Sunday, 1 May 2011

Letting go of anger

The other day a good friend of mine came out and said some things that really blew me away... Not only were the things he said deeply hurtful but many were also untrue. You know how it goes. We've all had this type of experience with friends. In fact if they weren't friends it's unlikely that what they say would hurt us at the level that it does.

Of course I found myself absolutely seething at this person. I wrote him letters in my head in which I named him as the most self-righteous, demanding, selfish and judgmental person I had ever met. But unfortunately my emotions were so strong that I found it impossible to actually communicate with him about any of this. I just fumed inside while he was left wondering what I was so upset about.

This anger invaded every area of my life. Even my daily meditations were affected; I just couldn't take my focus away from the stream of hateful and condemning thoughts. I felt trapped and controlled by my emotions even as I could see that they were counter-productive.

In order to escape from the anger I thought that I would simply stop being friends with this person and I rationalised in my mind that really we had very little in common, that our ideas of what a good friendship should be differed radically. But this was just my way of avoiding having to come to terms with the fact that my anger, not my friend, was the cause of my unhappiness and that what I really needed to do to regain my peace of mind was not to let go of my friend but to let go of my angst.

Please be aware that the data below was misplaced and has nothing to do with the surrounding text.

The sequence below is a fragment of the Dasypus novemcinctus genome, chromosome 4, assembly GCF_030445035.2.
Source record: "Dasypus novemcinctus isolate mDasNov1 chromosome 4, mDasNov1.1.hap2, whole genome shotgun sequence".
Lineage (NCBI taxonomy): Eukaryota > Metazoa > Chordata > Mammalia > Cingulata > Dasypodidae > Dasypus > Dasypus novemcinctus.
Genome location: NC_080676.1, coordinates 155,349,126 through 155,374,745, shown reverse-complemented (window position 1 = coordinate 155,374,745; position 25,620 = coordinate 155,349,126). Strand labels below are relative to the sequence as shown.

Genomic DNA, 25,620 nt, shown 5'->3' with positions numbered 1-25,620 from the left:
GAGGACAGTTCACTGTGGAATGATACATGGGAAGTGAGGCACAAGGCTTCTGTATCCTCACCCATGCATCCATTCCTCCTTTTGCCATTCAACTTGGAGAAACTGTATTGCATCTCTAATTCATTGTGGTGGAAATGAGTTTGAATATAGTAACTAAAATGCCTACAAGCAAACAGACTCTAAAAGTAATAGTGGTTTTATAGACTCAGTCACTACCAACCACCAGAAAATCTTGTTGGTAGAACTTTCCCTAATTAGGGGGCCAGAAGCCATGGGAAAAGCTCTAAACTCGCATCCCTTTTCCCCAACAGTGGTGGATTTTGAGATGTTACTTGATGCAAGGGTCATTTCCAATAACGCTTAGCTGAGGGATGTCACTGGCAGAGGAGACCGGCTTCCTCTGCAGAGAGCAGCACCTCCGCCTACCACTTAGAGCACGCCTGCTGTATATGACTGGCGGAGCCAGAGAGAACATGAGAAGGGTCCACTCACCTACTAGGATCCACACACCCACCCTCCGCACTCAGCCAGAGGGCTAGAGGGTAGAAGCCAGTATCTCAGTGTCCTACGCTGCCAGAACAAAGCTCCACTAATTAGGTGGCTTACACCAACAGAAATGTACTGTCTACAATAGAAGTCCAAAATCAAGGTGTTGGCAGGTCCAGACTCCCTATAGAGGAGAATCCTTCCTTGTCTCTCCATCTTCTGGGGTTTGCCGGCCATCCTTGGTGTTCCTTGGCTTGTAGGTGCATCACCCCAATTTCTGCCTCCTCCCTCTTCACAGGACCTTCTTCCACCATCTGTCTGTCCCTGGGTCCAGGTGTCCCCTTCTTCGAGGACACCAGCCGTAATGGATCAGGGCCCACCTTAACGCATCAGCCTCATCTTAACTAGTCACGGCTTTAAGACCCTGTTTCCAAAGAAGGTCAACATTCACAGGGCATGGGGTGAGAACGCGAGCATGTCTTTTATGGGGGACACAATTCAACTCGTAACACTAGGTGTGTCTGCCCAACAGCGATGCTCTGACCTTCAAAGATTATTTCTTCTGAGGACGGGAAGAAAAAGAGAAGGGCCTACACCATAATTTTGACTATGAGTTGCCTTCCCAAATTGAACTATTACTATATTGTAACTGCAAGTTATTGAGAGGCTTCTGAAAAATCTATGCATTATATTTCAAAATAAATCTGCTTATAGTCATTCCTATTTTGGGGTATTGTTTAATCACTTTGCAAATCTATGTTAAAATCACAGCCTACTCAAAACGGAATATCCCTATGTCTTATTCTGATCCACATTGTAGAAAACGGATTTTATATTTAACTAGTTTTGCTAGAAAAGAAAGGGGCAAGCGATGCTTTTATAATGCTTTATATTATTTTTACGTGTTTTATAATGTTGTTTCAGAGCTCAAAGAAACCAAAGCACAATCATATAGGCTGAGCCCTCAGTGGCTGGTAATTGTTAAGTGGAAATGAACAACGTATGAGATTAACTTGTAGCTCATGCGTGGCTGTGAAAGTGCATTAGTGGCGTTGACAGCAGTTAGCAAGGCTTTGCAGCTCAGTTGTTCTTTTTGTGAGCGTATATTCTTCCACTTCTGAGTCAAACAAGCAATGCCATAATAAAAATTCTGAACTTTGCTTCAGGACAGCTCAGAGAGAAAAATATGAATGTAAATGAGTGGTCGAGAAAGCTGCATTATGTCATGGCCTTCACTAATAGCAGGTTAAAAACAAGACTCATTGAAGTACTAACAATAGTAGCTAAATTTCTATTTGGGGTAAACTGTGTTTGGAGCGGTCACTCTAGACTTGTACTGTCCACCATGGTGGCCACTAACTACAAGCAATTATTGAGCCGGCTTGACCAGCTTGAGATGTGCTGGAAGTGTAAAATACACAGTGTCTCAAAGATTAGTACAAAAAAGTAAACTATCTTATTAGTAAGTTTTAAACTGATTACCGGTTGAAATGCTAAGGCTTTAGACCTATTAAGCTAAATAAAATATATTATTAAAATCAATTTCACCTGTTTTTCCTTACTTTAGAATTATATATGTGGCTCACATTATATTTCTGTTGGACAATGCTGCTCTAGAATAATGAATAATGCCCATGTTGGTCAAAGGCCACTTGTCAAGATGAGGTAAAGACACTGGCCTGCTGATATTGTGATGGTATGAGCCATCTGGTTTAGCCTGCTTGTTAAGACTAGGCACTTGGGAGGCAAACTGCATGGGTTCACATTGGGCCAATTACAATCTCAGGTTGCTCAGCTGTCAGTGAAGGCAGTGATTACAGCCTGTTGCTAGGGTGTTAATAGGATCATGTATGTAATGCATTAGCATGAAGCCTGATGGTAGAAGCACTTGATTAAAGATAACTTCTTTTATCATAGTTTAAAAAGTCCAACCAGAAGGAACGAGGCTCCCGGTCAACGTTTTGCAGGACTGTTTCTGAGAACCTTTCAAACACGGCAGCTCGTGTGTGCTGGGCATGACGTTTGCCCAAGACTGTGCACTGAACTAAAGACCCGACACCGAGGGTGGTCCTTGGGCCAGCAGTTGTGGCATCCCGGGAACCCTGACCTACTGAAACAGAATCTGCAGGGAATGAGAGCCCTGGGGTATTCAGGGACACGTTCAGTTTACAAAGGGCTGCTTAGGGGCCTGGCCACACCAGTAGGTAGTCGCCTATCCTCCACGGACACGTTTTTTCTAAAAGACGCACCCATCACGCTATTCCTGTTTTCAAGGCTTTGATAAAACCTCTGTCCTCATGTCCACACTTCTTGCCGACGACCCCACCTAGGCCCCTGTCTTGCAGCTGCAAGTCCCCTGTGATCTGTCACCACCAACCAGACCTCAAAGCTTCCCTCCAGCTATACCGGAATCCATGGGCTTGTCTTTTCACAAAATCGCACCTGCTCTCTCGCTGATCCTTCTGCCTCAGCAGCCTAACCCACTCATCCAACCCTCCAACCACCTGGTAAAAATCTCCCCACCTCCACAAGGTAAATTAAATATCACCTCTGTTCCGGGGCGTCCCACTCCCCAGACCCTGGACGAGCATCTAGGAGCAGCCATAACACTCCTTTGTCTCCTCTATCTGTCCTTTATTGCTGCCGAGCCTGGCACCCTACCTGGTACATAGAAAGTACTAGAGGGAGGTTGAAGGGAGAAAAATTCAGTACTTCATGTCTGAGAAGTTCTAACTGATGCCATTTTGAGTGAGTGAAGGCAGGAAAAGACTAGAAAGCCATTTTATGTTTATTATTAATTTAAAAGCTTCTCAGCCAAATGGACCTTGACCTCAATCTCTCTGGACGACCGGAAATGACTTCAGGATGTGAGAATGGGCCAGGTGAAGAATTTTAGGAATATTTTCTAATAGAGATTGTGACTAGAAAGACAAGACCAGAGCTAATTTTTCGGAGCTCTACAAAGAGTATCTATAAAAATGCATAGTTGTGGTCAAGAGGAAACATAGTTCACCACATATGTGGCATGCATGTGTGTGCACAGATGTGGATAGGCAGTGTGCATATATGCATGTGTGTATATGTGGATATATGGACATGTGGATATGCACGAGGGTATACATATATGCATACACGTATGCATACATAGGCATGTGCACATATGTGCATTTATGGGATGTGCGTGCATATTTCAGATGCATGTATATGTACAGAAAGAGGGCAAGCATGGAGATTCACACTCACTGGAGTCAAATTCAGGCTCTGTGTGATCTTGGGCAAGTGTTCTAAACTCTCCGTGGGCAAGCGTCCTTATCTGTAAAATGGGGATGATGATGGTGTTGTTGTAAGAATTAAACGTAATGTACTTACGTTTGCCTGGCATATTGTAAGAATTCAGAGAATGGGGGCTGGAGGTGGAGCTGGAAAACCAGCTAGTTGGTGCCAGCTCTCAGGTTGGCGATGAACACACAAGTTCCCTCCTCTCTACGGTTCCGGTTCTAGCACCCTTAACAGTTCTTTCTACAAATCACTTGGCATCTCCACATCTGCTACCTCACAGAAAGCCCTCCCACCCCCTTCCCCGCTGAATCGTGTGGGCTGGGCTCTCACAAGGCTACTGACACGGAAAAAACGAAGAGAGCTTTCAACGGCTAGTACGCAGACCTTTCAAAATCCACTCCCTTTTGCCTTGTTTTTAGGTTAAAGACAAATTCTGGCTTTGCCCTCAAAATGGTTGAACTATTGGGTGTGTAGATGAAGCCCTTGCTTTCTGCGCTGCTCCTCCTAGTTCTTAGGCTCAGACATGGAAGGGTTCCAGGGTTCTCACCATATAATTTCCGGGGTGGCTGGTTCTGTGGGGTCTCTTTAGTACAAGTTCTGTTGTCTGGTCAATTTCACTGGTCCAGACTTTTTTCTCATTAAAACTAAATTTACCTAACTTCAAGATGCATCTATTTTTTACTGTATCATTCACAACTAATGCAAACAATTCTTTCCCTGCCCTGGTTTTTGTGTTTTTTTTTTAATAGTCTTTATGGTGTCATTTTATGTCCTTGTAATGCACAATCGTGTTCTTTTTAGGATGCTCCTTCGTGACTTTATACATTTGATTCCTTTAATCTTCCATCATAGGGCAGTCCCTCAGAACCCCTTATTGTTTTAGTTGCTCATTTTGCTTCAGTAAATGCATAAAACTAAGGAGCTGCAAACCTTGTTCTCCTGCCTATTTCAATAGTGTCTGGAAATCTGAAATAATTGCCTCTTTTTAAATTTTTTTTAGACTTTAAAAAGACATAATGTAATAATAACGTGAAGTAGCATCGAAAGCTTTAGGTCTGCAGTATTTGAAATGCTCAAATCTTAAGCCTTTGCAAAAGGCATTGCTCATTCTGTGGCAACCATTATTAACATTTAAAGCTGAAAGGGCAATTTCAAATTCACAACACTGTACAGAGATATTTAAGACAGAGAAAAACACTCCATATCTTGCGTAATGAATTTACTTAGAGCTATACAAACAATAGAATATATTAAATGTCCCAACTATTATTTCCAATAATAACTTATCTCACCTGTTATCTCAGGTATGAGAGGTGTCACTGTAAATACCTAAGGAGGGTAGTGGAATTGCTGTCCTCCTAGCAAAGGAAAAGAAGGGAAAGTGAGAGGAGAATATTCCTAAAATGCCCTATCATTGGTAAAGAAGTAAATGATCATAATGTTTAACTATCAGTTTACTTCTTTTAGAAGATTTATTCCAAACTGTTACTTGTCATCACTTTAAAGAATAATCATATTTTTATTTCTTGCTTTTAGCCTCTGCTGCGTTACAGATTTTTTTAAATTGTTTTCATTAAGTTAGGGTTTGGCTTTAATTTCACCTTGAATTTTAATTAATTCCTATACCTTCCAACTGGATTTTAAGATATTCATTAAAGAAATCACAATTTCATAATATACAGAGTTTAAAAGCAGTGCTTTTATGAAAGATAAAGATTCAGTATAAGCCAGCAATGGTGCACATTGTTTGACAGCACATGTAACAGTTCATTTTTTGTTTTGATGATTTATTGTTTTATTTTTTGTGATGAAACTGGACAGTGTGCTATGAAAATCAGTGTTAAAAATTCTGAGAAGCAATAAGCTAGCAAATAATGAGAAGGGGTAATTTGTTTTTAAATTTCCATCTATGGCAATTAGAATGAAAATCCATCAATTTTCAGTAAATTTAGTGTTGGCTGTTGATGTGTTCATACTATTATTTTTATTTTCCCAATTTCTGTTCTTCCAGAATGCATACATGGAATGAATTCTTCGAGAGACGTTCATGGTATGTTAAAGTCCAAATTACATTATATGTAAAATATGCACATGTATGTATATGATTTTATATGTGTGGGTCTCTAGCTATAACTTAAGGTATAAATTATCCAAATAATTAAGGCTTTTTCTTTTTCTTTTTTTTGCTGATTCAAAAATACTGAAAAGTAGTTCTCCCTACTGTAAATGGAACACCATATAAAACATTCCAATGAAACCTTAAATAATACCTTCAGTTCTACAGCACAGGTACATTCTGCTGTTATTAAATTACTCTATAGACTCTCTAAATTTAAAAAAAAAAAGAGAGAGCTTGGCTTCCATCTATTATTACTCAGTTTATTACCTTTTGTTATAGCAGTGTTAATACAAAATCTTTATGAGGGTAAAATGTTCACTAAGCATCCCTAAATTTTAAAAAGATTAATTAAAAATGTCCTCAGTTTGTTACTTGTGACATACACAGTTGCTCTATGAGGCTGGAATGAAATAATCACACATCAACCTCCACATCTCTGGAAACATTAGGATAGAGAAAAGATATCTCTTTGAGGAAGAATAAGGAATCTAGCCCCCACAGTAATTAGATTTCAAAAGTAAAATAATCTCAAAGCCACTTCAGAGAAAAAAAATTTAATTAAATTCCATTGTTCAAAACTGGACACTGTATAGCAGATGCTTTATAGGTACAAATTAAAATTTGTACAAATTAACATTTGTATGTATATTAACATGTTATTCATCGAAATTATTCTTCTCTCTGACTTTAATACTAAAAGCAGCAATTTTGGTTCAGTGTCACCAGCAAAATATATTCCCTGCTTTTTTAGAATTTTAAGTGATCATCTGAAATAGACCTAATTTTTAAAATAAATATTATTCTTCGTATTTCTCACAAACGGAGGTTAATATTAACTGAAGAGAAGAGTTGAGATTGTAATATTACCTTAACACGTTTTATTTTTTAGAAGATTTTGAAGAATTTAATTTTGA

What brought me to the point of realisation was when I acknowledged that I felt controlled by my emotions, rather than being in control of them. But the silly thing is that I was actually giving this control away, by clinging so firmly to the story I was telling myself, the story that justified my anger. The story went something like this: 'I can't believe that after all these years he can have so little understanding of me, that he is so self-absorbed that he thinks only of his own needs and demands that I meet them, while having no interest in what is going on in my life.'

When I was able to acknowledge that this story was just one way of looking at the situation, and that it was in fact a distorted view, I was able to take responsibility for my anger. I could then see that it was an emotion chosen by me and not caused by someone else, that I did in fact have a choice in the emotions that I experienced. I was then able to recognise that anger was not a pleasant or productive emotion for me at this time and was able to let it go. 

No comments: